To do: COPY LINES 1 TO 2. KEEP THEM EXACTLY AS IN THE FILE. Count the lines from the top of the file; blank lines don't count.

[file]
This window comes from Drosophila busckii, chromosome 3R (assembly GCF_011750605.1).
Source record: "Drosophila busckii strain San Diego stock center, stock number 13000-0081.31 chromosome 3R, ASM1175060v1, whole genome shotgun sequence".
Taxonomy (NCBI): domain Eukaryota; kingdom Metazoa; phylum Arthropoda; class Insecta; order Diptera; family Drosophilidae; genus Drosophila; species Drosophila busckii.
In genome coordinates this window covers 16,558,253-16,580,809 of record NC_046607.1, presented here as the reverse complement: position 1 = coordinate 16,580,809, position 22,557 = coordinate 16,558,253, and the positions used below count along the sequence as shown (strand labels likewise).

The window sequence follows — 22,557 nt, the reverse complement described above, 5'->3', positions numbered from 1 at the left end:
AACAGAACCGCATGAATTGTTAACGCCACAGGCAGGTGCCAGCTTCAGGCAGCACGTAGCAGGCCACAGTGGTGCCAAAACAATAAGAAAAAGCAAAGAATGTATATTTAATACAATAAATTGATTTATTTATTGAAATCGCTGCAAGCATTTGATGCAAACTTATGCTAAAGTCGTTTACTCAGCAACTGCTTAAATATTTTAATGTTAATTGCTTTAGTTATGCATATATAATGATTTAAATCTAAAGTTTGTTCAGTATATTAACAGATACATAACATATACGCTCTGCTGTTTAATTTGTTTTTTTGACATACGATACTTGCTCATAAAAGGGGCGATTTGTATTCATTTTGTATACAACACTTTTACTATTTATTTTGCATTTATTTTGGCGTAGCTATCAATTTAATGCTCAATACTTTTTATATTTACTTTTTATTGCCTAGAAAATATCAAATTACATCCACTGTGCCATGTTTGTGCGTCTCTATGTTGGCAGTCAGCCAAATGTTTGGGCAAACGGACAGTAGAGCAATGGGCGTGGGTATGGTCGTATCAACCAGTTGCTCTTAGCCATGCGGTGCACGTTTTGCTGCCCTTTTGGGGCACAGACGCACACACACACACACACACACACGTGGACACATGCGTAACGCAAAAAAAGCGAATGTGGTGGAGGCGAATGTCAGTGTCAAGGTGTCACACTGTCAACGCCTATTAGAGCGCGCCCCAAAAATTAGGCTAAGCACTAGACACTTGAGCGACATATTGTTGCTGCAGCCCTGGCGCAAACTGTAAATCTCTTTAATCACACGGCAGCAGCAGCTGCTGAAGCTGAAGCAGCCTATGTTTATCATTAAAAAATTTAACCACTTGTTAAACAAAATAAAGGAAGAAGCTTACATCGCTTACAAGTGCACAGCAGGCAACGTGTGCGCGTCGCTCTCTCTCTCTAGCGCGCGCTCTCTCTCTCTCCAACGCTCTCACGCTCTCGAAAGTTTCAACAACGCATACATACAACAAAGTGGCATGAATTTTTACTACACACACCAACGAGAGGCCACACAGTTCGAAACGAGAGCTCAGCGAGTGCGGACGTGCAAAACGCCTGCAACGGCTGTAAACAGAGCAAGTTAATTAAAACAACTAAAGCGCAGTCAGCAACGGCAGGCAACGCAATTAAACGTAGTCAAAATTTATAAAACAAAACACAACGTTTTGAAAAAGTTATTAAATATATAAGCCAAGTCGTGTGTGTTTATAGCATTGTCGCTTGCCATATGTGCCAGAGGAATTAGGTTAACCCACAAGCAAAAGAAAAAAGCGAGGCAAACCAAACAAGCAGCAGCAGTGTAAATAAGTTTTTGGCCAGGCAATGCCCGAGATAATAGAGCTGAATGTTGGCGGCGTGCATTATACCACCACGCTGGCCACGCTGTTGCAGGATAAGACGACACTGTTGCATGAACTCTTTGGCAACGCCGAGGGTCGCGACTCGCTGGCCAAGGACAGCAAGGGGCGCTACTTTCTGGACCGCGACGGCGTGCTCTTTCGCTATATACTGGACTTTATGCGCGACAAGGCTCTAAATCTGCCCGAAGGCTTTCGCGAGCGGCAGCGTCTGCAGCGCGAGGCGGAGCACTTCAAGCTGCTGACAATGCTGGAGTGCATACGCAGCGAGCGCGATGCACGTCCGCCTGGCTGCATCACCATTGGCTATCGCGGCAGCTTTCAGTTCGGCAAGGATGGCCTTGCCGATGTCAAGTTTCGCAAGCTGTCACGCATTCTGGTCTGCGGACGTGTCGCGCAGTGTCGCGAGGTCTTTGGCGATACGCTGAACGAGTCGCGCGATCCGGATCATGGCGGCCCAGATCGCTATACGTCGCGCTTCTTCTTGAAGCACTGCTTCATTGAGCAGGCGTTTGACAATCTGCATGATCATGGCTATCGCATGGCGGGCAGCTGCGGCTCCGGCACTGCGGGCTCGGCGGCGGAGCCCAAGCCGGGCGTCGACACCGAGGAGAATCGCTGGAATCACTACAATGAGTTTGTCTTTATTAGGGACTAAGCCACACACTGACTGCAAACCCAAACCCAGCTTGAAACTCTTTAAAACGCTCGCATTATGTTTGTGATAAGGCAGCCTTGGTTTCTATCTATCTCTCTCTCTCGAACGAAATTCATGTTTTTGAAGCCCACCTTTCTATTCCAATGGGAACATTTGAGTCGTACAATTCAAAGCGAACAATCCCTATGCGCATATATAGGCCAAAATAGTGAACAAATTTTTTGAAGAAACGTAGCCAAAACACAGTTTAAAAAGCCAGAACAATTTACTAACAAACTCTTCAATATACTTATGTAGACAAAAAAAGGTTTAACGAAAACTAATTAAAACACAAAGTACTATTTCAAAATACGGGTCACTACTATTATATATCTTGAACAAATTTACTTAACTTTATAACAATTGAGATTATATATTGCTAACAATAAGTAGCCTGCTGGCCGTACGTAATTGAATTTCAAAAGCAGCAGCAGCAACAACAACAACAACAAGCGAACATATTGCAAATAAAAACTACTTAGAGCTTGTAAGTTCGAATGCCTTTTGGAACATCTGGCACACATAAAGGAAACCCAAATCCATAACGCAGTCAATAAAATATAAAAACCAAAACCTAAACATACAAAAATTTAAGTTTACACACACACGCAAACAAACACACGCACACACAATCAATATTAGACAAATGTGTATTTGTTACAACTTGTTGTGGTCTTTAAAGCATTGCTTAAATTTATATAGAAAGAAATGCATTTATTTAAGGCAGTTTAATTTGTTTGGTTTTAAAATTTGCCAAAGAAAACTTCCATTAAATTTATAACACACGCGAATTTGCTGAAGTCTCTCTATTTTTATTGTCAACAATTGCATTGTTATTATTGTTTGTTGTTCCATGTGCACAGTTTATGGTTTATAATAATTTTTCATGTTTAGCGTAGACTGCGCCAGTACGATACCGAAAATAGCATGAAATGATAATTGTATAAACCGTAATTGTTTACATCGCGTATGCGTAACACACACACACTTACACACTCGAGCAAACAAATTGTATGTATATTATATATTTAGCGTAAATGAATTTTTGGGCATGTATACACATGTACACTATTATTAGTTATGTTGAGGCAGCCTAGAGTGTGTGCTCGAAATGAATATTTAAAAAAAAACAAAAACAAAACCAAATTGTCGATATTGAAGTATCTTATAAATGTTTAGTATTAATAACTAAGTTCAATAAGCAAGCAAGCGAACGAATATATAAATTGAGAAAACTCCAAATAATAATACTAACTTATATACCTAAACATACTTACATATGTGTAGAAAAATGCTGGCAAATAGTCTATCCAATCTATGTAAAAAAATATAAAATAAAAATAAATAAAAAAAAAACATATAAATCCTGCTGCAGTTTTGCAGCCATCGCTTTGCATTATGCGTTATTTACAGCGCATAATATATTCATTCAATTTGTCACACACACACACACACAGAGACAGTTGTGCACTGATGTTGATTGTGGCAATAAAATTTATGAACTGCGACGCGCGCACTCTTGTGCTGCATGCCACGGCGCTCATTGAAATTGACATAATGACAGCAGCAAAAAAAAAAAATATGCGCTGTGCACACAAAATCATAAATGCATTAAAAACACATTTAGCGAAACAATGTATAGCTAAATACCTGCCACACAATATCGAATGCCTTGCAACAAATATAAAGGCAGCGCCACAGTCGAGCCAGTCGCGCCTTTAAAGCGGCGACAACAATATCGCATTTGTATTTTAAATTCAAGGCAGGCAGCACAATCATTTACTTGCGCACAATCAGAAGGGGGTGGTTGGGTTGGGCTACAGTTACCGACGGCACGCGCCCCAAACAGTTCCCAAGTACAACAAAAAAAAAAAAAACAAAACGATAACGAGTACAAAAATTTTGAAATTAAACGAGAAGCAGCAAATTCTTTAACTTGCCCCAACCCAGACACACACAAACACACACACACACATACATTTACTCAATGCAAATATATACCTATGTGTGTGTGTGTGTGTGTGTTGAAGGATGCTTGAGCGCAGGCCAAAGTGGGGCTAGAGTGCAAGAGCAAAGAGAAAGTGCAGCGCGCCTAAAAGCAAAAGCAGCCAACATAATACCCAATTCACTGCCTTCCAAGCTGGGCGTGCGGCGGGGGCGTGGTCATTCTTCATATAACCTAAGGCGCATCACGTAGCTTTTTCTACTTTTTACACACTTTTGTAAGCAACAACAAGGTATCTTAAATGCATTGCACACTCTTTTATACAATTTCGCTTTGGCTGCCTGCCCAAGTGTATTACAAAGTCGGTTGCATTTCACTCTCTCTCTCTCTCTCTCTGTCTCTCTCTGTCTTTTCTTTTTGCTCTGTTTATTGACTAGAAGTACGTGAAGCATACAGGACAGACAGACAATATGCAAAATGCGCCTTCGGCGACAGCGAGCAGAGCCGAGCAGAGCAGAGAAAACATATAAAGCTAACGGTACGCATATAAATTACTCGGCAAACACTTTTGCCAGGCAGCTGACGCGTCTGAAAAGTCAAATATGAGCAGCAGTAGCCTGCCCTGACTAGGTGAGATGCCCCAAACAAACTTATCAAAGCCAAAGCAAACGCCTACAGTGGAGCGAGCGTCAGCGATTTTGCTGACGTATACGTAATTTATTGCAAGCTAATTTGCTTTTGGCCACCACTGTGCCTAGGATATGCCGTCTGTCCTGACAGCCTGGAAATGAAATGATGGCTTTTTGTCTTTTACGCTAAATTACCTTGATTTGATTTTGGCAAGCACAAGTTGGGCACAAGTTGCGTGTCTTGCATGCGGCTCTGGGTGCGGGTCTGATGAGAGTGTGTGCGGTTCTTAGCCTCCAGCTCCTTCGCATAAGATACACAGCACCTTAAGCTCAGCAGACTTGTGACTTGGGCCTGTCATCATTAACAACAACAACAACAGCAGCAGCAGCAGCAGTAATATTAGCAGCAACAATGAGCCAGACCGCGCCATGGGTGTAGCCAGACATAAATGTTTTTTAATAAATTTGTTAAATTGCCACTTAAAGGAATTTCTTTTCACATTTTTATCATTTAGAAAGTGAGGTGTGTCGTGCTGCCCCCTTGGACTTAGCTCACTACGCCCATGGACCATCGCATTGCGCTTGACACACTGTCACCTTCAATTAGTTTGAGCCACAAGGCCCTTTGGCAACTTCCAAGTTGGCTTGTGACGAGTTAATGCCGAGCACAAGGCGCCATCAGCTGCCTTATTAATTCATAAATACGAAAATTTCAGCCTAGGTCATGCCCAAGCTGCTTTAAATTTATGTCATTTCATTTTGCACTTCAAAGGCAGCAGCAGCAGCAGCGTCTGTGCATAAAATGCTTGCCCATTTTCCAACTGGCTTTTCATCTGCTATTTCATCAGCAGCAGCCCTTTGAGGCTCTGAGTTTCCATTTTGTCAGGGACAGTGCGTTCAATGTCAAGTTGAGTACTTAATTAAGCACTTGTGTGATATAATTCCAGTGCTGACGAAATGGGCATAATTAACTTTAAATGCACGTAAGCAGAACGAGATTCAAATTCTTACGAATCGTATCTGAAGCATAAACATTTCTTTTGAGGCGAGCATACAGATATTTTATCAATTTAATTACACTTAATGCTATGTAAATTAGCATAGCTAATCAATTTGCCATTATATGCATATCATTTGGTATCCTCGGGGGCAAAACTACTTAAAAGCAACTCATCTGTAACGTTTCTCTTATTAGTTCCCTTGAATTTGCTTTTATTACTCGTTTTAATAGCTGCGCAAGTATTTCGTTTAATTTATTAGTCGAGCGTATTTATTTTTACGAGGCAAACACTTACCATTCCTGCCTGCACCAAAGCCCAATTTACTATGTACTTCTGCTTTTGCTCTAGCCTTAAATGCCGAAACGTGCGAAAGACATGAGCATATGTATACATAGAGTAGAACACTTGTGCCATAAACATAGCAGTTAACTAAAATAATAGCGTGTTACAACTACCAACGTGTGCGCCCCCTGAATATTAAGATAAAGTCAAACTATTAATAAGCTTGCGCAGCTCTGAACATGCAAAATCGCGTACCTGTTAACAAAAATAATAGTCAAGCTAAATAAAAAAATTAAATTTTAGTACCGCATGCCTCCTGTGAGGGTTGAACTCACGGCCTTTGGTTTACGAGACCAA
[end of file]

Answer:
This window comes from Drosophila busckii, chromosome 3R (assembly GCF_011750605.1).
Source record: "Drosophila busckii strain San Diego stock center, stock number 13000-0081.31 chromosome 3R, ASM1175060v1, whole genome shotgun sequence".